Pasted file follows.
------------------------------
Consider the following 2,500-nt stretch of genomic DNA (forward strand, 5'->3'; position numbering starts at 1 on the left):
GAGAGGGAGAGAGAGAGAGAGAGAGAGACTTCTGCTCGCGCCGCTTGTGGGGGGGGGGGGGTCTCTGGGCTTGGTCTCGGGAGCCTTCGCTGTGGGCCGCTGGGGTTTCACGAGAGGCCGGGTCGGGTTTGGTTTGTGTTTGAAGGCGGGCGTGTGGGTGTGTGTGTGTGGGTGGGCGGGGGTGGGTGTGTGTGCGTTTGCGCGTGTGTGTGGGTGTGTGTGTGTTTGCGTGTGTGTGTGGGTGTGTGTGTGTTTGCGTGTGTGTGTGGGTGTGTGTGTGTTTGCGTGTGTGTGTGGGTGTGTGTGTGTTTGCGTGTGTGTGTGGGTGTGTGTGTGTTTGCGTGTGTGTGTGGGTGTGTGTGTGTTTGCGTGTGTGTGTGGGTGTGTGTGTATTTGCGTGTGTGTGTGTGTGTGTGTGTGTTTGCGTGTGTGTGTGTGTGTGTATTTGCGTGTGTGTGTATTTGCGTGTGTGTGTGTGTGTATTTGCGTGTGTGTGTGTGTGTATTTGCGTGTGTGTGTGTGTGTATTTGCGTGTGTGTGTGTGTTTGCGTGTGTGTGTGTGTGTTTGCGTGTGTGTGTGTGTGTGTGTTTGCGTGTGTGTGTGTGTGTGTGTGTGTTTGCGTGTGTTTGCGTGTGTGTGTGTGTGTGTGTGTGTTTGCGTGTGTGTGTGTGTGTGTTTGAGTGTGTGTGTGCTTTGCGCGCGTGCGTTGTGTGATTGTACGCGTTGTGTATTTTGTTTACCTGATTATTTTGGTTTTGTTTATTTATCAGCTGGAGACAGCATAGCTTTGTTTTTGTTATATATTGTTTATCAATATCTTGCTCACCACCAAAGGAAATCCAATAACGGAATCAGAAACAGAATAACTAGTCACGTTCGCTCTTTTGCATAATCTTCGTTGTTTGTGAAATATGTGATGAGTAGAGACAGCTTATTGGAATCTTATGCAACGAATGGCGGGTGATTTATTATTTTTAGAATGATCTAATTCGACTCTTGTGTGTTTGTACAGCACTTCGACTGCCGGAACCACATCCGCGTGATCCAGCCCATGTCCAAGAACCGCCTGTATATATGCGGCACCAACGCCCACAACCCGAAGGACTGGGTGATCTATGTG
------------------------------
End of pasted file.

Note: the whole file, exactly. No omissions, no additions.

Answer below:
Consider the following 2,500-nt stretch of genomic DNA (forward strand, 5'->3'; position numbering starts at 1 on the left):
GAGAGGGAGAGAGAGAGAGAGAGAGAGACTTCTGCTCGCGCCGCTTGTGGGGGGGGGGGGGTCTCTGGGCTTGGTCTCGGGAGCCTTCGCTGTGGGCCGCTGGGGTTTCACGAGAGGCCGGGTCGGGTTTGGTTTGTGTTTGAAGGCGGGCGTGTGGGTGTGTGTGTGTGGGTGGGCGGGGGTGGGTGTGTGTGCGTTTGCGCGTGTGTGTGGGTGTGTGTGTGTTTGCGTGTGTGTGTGGGTGTGTGTGTGTTTGCGTGTGTGTGTGGGTGTGTGTGTGTTTGCGTGTGTGTGTGGGTGTGTGTGTGTTTGCGTGTGTGTGTGGGTGTGTGTGTGTTTGCGTGTGTGTGTGGGTGTGTGTGTGTTTGCGTGTGTGTGTGGGTGTGTGTGTATTTGCGTGTGTGTGTGTGTGTGTGTGTGTTTGCGTGTGTGTGTGTGTGTGTATTTGCGTGTGTGTGTATTTGCGTGTGTGTGTGTGTGTATTTGCGTGTGTGTGTGTGTGTATTTGCGTGTGTGTGTGTGTGTATTTGCGTGTGTGTGTGTGTTTGCGTGTGTGTGTGTGTGTTTGCGTGTGTGTGTGTGTGTGTGTTTGCGTGTGTGTGTGTGTGTGTGTGTGTTTGCGTGTGTTTGCGTGTGTGTGTGTGTGTGTGTGTGTTTGCGTGTGTGTGTGTGTGTGTTTGAGTGTGTGTGTGCTTTGCGCGCGTGCGTTGTGTGATTGTACGCGTTGTGTATTTTGTTTACCTGATTATTTTGGTTTTGTTTATTTATCAGCTGGAGACAGCATAGCTTTGTTTTTGTTATATATTGTTTATCAATATCTTGCTCACCACCAAAGGAAATCCAATAACGGAATCAGAAACAGAATAACTAGTCACGTTCGCTCTTTTGCATAATCTTCGTTGTTTGTGAAATATGTGATGAGTAGAGACAGCTTATTGGAATCTTATGCAACGAATGGCGGGTGATTTATTATTTTTAGAATGATCTAATTCGACTCTTGTGTGTTTGTACAGCACTTCGACTGCCGGAACCACATCCGCGTGATCCAGCCCATGTCCAAGAACCGCCTGTATATATGCGGCACCAACGCCCACAACCCGAAGGACTGGGTGATCTATGTG